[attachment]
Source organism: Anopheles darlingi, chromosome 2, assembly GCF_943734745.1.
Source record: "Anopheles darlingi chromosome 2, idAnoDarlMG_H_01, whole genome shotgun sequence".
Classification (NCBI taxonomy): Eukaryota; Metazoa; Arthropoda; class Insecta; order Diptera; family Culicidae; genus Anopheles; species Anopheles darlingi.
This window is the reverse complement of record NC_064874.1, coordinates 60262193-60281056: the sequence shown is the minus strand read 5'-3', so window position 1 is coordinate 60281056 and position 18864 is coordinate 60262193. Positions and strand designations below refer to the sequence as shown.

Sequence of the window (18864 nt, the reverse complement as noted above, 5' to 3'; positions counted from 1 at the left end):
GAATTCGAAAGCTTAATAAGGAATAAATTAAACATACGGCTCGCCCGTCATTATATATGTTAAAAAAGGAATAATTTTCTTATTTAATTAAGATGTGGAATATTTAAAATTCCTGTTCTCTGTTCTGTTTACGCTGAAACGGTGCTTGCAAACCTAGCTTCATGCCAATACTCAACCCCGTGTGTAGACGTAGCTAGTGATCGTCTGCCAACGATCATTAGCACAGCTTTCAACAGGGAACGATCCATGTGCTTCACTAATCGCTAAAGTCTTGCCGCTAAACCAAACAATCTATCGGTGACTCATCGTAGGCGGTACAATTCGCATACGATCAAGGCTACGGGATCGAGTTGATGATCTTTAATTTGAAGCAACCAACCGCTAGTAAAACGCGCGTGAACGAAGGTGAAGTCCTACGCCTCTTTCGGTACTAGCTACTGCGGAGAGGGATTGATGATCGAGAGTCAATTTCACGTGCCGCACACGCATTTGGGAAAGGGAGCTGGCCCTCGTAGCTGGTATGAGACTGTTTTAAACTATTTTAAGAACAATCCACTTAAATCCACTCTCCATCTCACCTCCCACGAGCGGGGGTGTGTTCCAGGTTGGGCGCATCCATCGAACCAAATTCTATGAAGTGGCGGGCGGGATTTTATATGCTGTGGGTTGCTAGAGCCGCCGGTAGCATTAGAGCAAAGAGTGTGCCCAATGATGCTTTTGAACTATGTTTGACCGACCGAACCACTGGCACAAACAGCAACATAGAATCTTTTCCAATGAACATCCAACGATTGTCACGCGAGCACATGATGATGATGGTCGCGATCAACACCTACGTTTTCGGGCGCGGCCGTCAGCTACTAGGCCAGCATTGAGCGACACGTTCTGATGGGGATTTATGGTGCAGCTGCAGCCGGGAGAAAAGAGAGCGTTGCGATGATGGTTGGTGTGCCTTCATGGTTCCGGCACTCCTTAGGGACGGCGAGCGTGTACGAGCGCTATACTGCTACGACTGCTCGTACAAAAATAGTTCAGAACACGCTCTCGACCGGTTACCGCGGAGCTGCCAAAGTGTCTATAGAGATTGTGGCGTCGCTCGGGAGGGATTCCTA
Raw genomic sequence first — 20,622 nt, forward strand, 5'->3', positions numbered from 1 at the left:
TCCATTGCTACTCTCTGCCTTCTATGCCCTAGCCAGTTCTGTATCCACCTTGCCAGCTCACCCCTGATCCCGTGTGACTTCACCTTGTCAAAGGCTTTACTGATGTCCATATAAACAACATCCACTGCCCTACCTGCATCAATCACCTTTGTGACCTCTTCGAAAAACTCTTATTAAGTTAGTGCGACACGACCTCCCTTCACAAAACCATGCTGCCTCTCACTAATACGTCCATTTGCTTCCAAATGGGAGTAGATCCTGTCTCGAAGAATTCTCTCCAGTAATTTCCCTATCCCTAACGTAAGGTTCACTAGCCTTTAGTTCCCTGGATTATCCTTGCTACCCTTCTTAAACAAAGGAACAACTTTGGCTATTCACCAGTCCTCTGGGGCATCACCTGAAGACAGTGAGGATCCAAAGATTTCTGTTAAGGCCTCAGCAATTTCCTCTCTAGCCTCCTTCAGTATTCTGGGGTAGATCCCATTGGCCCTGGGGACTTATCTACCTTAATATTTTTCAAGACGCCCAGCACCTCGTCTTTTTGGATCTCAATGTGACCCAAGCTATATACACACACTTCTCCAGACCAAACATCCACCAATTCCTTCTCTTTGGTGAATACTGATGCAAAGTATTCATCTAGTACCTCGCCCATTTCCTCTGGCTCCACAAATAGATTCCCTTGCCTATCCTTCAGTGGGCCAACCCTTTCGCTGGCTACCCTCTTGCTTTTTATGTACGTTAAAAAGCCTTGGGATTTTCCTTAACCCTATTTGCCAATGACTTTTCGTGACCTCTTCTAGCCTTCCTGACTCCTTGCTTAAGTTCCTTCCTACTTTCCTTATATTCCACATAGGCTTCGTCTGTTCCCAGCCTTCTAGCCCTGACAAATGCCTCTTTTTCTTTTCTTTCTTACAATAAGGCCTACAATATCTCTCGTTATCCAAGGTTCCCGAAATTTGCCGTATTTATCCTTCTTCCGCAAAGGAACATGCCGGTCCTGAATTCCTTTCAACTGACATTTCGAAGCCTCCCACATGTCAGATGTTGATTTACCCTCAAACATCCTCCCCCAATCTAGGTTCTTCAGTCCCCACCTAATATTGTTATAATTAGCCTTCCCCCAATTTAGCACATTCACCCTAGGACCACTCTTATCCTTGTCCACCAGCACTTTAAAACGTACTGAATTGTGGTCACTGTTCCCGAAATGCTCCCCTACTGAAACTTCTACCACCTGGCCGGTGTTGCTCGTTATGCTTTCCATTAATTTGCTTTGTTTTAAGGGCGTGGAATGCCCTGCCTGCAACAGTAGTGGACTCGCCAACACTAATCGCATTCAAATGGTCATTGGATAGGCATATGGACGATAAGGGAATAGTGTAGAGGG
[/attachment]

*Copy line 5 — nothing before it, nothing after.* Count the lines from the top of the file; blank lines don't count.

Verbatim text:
Sequence of the window (18864 nt, the reverse complement as noted above, 5' to 3'; positions counted from 1 at the left end):